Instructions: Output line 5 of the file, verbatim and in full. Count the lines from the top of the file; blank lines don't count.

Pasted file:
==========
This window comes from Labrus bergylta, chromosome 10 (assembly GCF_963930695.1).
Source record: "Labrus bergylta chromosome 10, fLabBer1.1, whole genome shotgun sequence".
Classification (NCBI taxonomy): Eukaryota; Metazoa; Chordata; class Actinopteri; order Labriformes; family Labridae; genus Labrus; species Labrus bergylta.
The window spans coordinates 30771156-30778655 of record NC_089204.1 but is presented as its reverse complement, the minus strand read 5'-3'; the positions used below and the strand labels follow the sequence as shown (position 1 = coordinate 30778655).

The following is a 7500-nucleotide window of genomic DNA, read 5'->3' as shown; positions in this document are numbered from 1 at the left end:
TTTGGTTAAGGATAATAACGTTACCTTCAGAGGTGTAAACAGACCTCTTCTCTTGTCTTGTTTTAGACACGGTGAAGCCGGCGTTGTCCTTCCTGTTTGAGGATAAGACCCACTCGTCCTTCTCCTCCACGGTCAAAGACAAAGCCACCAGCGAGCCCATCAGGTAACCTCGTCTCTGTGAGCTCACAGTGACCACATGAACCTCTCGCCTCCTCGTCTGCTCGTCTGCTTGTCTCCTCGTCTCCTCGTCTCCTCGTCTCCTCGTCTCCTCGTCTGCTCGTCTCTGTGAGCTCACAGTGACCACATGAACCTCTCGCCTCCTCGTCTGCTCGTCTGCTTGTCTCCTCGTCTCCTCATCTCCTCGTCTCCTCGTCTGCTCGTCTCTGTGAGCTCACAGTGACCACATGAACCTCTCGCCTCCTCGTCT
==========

The following is a 7500-nucleotide window of genomic DNA, read 5'->3' as shown; positions in this document are numbered from 1 at the left end: